Doing the Work is the Short-cut

This is a sponsored post on PCDN

The other day I saw an image on Instagram saying ‘doing the work is the short-cut‘. What does that mean? What is the goal for the short-cut and what does doing the work even mean?

A human desire to unleash the superhero inside of us

In my work with Amani Institute I have facilitated personal and leadership development trainings for over 300 changemakers from all over the world since 2013. Our Fellows are often people who already work with social impact but feel that it’s time to invest in themselves as professionals to fully unlock their potential to lead and create change. Or they are professionals who currently work in the private sector and look for a way how to align what they do with a larger purpose in life.

One thing that keeps coming up in this works is a desire in people to find a quick fix that will help them, miraculously, become better leaders and innovators in an instant – or find a job that aligns with their purpose. This is common and quite human, I might add. Who wouldn’t want to be able to just ‘flip a switch’ and unleash the superhero inside themselves!?

Learning how to walk our talk

Alas, if we think we can ‘know’ how to innovate or lead by ‘understanding’ frameworks or concepts we are, unfortunately, wrong. This is why in Amani Institute’s 9-month Post-Graduate Program in Social Innovation Management we ask Fellows to actually go through the steps of our framework by working on a real life project as a practice piece. We don’t want to hear you talk about change, we want to help you walk it for real. Failures are welcome and part of the process – in fact, often it is attachments of our egos to impressive outcomes that are obstacles in our way of really diving deeply into grasping the tools and examining how we might best be able to work with them. This doesn’t mean we shouldn’t be ambitious about the change we want to create – in the contrary. However, great change only ever happens when people are really dedicated to the outcomes, willing to test, review and change their approaches to make it possible.

Bringing together ambition and humility in the learning process

During the 4-month Immersion phase of the program Fellows live, work and train essential professional skills around leadership, management, entrepreneurship, communication and problem solving in innovative hubs like Nairobi, Kenya, Bengaluru, India or Sao Paulo, Brazil. This requires you to both, come with an open mind to learn as much as possible and yet exercise the humility and patience it takes to learn how to walk the talk.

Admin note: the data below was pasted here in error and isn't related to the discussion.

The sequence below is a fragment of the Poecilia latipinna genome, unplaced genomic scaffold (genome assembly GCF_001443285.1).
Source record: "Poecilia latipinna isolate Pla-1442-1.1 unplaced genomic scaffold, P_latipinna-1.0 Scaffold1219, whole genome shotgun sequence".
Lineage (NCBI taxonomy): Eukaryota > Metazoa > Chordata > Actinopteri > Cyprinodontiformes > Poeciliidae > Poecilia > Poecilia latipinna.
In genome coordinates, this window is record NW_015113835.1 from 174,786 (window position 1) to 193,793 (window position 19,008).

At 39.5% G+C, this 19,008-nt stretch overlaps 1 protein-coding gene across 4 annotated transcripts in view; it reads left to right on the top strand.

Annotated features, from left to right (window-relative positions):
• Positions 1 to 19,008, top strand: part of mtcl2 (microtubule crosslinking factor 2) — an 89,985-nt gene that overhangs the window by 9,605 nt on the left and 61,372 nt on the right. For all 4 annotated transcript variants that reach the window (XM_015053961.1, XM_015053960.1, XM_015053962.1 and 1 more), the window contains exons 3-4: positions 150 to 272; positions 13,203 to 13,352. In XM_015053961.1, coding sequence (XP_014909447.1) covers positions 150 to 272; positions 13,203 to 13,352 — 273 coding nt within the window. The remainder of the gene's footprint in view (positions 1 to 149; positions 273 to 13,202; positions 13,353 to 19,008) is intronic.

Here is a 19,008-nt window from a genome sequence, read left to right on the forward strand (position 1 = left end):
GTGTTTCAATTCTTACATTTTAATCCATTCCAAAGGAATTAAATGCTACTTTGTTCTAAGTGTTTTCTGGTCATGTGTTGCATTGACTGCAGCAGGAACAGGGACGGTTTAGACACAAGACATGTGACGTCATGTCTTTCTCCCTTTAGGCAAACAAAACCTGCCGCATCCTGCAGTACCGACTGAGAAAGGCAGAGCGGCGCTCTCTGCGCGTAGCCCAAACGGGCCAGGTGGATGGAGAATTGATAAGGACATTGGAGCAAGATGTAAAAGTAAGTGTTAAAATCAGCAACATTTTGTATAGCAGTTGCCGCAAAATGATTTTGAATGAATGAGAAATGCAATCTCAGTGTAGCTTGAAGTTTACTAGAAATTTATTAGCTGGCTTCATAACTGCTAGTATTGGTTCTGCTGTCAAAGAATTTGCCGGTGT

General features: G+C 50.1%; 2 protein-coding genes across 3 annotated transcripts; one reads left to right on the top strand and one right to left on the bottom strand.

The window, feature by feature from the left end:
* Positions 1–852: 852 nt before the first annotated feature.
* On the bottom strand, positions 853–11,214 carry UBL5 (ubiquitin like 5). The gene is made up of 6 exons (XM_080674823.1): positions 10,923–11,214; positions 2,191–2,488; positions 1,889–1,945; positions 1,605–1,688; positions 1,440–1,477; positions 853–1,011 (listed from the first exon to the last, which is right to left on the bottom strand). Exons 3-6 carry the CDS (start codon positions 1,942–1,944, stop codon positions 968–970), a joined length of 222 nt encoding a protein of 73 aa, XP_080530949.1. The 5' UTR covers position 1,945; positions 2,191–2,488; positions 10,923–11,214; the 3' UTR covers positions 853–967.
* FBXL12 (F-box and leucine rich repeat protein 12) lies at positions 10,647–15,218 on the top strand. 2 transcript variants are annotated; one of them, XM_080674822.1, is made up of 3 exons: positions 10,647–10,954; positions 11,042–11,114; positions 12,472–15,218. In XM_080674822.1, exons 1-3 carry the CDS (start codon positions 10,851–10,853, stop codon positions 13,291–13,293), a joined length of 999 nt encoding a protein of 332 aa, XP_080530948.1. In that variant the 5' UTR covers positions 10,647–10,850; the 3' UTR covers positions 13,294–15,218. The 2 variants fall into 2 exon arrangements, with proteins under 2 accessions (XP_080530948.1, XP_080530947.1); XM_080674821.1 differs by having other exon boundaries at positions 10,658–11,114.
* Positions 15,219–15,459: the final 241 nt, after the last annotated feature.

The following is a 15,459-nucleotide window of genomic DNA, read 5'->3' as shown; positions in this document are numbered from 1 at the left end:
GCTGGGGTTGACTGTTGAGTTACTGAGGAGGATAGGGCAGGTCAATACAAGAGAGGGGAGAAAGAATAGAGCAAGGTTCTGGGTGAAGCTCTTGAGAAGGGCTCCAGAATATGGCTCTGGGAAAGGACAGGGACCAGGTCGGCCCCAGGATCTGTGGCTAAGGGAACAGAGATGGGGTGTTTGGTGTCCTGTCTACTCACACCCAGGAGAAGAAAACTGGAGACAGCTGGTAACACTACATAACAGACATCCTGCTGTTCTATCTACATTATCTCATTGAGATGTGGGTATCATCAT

In the 4-month Action phase that follows the Immersion Phase we ask Fellows to do the work, again, but now in an even more real-world scenario: In their work or in the process of creating or finding new work scenarios.

What helps to unlock our potential and shape our careers

Doing the program does not miraculously help people to find their dream job or finally start their dream of a social enterprise – but it enables them to walk their talk and take one step after the other to do the work needed to create a better and more just world. Yes, being part of powerful communities and networks helps – and yes, having experience in one of the most innovative cities in the world helps – and yes, training with experts from the field helps enormously. But none of that takes away the fact that we need to do the work. Understanding that deeply, might be the most powerful take-away from any learning experience you’ve had in your life.

Learn more about Amani Institute’s Post-Graduate Program in Social Innovation Management

If you want to know more about the program, please feel free to get in touch, watch this video and check out our program page here.

The next class starts in July with a 1-month online foundation phase followed by 4 months Immersion in either Kenya, Brazil or India and a 4 month Action phase in the location of your choice. 

International Application Deadline: June 10th

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